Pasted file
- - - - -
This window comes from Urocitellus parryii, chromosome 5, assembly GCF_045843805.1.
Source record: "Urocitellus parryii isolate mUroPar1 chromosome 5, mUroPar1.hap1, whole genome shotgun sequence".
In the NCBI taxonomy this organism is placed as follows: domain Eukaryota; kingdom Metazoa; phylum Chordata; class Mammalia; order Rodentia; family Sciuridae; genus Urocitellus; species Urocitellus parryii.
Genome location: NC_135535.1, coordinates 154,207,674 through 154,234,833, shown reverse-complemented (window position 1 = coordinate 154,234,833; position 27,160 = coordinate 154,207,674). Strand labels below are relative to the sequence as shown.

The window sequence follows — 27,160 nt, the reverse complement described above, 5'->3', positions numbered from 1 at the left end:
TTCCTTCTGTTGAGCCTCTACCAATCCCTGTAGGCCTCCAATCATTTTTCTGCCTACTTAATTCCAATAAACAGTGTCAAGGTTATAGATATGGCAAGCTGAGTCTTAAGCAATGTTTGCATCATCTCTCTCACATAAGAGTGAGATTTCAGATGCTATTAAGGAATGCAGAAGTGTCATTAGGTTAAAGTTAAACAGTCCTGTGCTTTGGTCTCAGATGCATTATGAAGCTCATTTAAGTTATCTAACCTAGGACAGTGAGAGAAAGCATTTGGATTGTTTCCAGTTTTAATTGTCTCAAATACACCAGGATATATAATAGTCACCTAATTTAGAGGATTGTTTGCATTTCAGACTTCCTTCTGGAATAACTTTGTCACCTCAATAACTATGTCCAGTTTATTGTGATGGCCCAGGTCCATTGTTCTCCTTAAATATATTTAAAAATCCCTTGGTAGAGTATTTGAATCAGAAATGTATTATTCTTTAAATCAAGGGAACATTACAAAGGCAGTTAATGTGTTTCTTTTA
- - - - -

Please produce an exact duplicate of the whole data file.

This window comes from Urocitellus parryii, chromosome 5, assembly GCF_045843805.1.
Source record: "Urocitellus parryii isolate mUroPar1 chromosome 5, mUroPar1.hap1, whole genome shotgun sequence".
In the NCBI taxonomy this organism is placed as follows: domain Eukaryota; kingdom Metazoa; phylum Chordata; class Mammalia; order Rodentia; family Sciuridae; genus Urocitellus; species Urocitellus parryii.
Genome location: NC_135535.1, coordinates 154,207,674 through 154,234,833, shown reverse-complemented (window position 1 = coordinate 154,234,833; position 27,160 = coordinate 154,207,674). Strand labels below are relative to the sequence as shown.

The window sequence follows — 27,160 nt, the reverse complement described above, 5'->3', positions numbered from 1 at the left end:
TTCCTTCTGTTGAGCCTCTACCAATCCCTGTAGGCCTCCAATCATTTTTCTGCCTACTTAATTCCAATAAACAGTGTCAAGGTTATAGATATGGCAAGCTGAGTCTTAAGCAATGTTTGCATCATCTCTCTCACATAAGAGTGAGATTTCAGATGCTATTAAGGAATGCAGAAGTGTCATTAGGTTAAAGTTAAACAGTCCTGTGCTTTGGTCTCAGATGCATTATGAAGCTCATTTAAGTTATCTAACCTAGGACAGTGAGAGAAAGCATTTGGATTGTTTCCAGTTTTAATTGTCTCAAATACACCAGGATATATAATAGTCACCTAATTTAGAGGATTGTTTGCATTTCAGACTTCCTTCTGGAATAACTTTGTCACCTCAATAACTATGTCCAGTTTATTGTGATGGCCCAGGTCCATTGTTCTCCTTAAATATATTTAAAAATCCCTTGGTAGAGTATTTGAATCAGAAATGTATTATTCTTTAAATCAAGGGAACATTACAAAGGCAGTTAATGTGTTTCTTTTA